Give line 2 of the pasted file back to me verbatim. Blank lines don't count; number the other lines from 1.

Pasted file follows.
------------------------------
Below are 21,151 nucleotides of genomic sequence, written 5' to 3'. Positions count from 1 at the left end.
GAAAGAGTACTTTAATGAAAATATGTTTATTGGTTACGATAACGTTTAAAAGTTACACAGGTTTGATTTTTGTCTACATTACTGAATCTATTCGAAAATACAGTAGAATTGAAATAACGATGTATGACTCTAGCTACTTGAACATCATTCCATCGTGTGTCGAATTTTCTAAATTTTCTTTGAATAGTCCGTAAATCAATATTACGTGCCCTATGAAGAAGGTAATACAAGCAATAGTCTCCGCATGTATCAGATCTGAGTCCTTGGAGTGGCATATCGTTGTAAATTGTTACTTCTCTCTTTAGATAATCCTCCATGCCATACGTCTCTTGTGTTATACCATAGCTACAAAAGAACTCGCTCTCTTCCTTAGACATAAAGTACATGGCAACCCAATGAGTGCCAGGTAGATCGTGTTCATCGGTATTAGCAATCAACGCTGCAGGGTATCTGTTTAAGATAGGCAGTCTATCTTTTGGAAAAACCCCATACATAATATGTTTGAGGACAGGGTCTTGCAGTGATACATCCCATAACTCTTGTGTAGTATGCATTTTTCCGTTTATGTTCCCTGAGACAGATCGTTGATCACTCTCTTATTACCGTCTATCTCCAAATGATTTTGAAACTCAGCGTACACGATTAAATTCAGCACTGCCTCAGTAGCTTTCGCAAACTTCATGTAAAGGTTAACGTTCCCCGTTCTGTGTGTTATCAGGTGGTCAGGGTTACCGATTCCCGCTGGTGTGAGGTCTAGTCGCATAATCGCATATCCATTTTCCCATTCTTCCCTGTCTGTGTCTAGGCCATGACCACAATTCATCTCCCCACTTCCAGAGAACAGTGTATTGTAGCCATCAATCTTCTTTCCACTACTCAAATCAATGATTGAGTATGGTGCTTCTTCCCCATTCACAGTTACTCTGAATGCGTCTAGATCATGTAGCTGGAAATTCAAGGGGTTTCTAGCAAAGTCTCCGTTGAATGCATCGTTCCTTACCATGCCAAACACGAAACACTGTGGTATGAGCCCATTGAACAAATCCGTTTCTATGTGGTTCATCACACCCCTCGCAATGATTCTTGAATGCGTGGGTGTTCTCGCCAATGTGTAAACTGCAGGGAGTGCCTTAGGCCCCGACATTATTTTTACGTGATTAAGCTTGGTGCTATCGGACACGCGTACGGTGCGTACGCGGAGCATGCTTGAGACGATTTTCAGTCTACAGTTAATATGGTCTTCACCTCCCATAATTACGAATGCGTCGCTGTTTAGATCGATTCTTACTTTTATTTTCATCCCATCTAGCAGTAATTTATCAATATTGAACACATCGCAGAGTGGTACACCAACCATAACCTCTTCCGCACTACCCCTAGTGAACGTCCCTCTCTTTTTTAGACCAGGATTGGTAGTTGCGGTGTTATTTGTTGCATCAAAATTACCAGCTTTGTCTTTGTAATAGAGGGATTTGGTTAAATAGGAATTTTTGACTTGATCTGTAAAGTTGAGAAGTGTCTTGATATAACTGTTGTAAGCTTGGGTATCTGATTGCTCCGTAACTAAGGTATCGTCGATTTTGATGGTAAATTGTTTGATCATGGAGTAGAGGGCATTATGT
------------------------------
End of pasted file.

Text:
GAAAGAGTACTTTAATGAAAATATGTTTATTGGTTACGATAACGTTTAAAAGTTACACAGGTTTGATTTTTGTCTACATTACTGAATCTATTCGAAAATACAGTAGAATTGAAATAACGATGTATGACTCTAGCTACTTGAACATCATTCCATCGTGTGTCGAATTTTCTAAATTTTCTTTGAATAGTCCGTAAATCAATATTACGTGCCCTATGAAGAAGGTAATACAAGCAATAGTCTCCGCATGTATCAGATCTGAGTCCTTGGAGTGGCATATCGTTGTAAATTGTTACTTCTCTCTTTAGATAATCCTCCATGCCATACGTCTCTTGTGTTATACCATAGCTACAAAAGAACTCGCTCTCTTCCTTAGACATAAAGTACATGGCAACCCAATGAGTGCCAGGTAGATCGTGTTCATCGGTATTAGCAATCAACGCTGCAGGGTATCTGTTTAAGATAGGCAGTCTATCTTTTGGAAAAACCCCATACATAATATGTTTGAGGACAGGGTCTTGCAGTGATACATCCCATAACTCTTGTGTAGTATGCATTTTTCCGTTTATGTTCCCTGAGACAGATCGTTGATCACTCTCTTATTACCGTCTATCTCCAAATGATTTTGAAACTCAGCGTACACGATTAAATTCAGCACTGCCTCAGTAGCTTTCGCAAACTTCATGTAAAGGTTAACGTTCCCCGTTCTGTGTGTTATCAGGTGGTCAGGGTTACCGATTCCCGCTGGTGTGAGGTCTAGTCGCATAATCGCATATCCATTTTCCCATTCTTCCCTGTCTGTGTCTAGGCCATGACCACAATTCATCTCCCCACTTCCAGAGAACAGTGTATTGTAGCCATCAATCTTCTTTCCACTACTCAAATCAATGATTGAGTATGGTGCTTCTTCCCCATTCACAGTTACTCTGAATGCGTCTAGATCATGTAGCTGGAAATTCAAGGGGTTTCTAGCAAAGTCTCCGTTGAATGCATCGTTCCTTACCATGCCAAACACGAAACACTGTGGTATGAGCCCATTGAACAAATCCGTTTCTATGTGGTTCATCACACCCCTCGCAATGATTCTTGAATGCGTGGGTGTTCTCGCCAATGTGTAAACTGCAGGGAGTGCCTTAGGCCCCGACATTATTTTTACGTGATTAAGCTTGGTGCTATCGGACACGCGTACGGTGCGTACGCGGAGCATGCTTGAGACGATTTTCAGTCTACAGTTAATATGGTCTTCACCTCCCATAATTACGAATGCGTCGCTGTTTAGATCGATTCTTACTTTTATTTTCATCCCATCTAGCAGTAATTTATCAATATTGAACACATCGCAGAGTGGTACACCAACCATAACCTCTTCCGCACTACCCCTAGTGAACGTCCCTCTCTTTTTTAGACCAGGATTGGTAGTTGCGGTGTTATTTGTTGCATCAAAATTACCAGCTTTGTCTTTGTAATAGAGGGATTTGGTTAAATAGGAATTTTTGACTTGATCTGTAAAGTTGAGAAGTGTCTTGATATAACTGTTGTAAGCTTGGGTATCTGATTGCTCCGTAACTAAGGTATCGTCGATTTTGATGGTAAATTGTTTGATCATGGAGTAGAGGGCATTATGT